In the 16th century there was a tavern in the area now known as Hyvinkäänkylä, which lies approximately half-way between Helsinki and Hämeenlinna. The first tax catalogues also marked the existence of some houses in the area around the same time.

Hyvinkää village gradually grew in the latter half of the 19th century, though it was the construction of the railway network through Finland, beginning in 1861, that marked the starting point for the town's rapid growth.

The construction of Finland's first stretch of railroad, the Helsinki–Hämeenlinna line, determined the location of the present city centre and the railway station of Hyvinkää is one of the few original stations still in use. From Hyvinkää the railway also branches off to the port of Hanko. The Hanko–Hyvinkää Railroad was the first private railroad in Finland, founded in 1872, and acquired by the Finnish State RR Co. in 1875. In the early 20th century, the station village in Hyvinkää was an intermediate stopping point for many emigrants leaving by ship from Hanko for a new life in North America.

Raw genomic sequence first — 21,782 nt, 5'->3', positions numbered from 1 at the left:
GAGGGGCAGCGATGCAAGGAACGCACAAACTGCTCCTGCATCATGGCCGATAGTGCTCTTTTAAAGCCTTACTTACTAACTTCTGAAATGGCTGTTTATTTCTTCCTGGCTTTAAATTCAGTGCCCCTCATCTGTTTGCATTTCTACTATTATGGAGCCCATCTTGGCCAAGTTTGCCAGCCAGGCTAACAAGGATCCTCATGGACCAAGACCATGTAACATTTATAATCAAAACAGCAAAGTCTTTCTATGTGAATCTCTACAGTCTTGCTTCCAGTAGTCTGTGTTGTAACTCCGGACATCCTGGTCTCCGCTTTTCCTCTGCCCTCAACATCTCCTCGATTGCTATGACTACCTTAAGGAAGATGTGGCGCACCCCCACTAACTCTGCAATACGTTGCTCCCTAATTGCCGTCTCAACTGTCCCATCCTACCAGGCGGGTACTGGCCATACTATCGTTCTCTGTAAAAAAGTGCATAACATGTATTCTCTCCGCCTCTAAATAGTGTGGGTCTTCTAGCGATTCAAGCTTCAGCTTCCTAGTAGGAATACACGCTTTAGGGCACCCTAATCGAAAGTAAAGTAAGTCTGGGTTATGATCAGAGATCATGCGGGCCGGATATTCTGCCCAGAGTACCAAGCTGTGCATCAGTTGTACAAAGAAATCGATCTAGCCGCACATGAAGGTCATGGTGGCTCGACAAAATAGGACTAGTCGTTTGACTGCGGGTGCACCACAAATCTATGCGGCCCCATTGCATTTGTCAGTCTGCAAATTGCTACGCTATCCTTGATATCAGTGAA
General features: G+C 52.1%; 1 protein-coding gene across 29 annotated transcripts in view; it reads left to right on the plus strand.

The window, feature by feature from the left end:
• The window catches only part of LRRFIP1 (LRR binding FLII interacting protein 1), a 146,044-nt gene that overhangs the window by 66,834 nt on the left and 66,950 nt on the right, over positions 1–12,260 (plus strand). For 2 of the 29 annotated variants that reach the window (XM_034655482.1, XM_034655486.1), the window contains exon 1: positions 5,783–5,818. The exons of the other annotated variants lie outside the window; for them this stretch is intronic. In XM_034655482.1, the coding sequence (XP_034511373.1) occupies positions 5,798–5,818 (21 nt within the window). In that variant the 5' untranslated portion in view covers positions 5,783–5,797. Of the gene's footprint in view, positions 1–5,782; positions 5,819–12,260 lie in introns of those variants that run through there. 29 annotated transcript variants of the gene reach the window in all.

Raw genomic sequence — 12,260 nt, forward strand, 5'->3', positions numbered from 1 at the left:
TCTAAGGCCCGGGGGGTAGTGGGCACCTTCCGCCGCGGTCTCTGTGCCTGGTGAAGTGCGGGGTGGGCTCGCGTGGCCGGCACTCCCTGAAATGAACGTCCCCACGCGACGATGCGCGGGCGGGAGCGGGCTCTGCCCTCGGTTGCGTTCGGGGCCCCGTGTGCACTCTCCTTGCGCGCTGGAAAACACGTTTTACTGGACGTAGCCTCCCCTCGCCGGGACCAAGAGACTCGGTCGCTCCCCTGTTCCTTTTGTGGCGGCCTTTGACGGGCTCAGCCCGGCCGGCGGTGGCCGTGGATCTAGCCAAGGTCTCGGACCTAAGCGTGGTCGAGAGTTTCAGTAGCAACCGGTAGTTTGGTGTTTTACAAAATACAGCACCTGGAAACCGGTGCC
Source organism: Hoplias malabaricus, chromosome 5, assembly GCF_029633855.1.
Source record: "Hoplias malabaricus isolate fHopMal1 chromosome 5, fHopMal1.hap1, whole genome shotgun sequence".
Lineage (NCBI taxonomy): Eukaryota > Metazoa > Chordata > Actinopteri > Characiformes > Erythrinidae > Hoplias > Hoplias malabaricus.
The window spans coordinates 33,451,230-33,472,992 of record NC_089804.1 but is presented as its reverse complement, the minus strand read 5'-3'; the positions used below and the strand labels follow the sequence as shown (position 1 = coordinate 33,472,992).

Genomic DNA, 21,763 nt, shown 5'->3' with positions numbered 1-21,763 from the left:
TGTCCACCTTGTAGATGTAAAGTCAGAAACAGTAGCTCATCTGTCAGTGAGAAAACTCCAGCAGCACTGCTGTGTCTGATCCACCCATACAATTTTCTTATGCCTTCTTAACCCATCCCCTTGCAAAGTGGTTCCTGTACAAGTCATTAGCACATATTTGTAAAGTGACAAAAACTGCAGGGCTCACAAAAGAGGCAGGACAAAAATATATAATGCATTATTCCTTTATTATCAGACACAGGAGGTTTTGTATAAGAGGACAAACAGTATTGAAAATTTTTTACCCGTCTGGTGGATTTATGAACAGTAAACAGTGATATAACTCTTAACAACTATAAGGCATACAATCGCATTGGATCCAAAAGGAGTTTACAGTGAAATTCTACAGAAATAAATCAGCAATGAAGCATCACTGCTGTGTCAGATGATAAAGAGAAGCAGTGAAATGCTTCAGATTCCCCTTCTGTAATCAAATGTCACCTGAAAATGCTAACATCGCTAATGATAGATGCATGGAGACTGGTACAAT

The air quality of Hyvinkää was considered healthy due to dense pine forests, and in the 1880s a group of physicians from Helsinki opened a sanatorium for patients seeking rest and recuperation.

Industrialization brought a wool factory to Hyvinkää in 1892 – the Donner family's Hyvinge Yllespinneri. The factory ceased operation in the 1990s, but the red-brick halls still remain. The building has found several new uses, including an exhibition centre and a theater.

Hyvinkää Airfield served as the country's main airport for a short time after the second World War while Helsinki-Malmi Airport was under the control of the Allied Powers. There is now a motorsports centre near the airfield.

Politics[edit]

Results of the Finnish parliamentary election, 2011 in Hyvinkää:

People from Hyvinkää[edit]

Public services[edit]

Health care[edit]

There are three health care centers in Hyvinkää. Hyvinkää hospital is one of largest general hospitals in Finland. The emergency unit services 24 hours in day.

Education[edit]

There are twenty primary schools in Hyvinkää: Anttila school (grades 1-2), Asema school (and the English classes of Hyvinkää), Hakala school, Hyvinkäänkylä school, Hämeenkadun school, Härkävehmaa school (grades 3–9), Kaukas school, Kytäjä school, Martti school, Noppo school, Paavola school, Pohjoispuisto school (grades 7–9), Puolimatka school (grades 1–9), Ridasjärvi school, Svenska skolan i Hyvinge, Talvisilta school (Grades 1-2), Tapainlinna school (Grades 1–9), Uusinkylä school and Vehkojan school (grades 3–9).

There are two high schools in Hyvinkää; Hyvinkään Yhteiskoulun Lukio and Sveitsi Lukio.

Transportation[edit]

Railway[edit]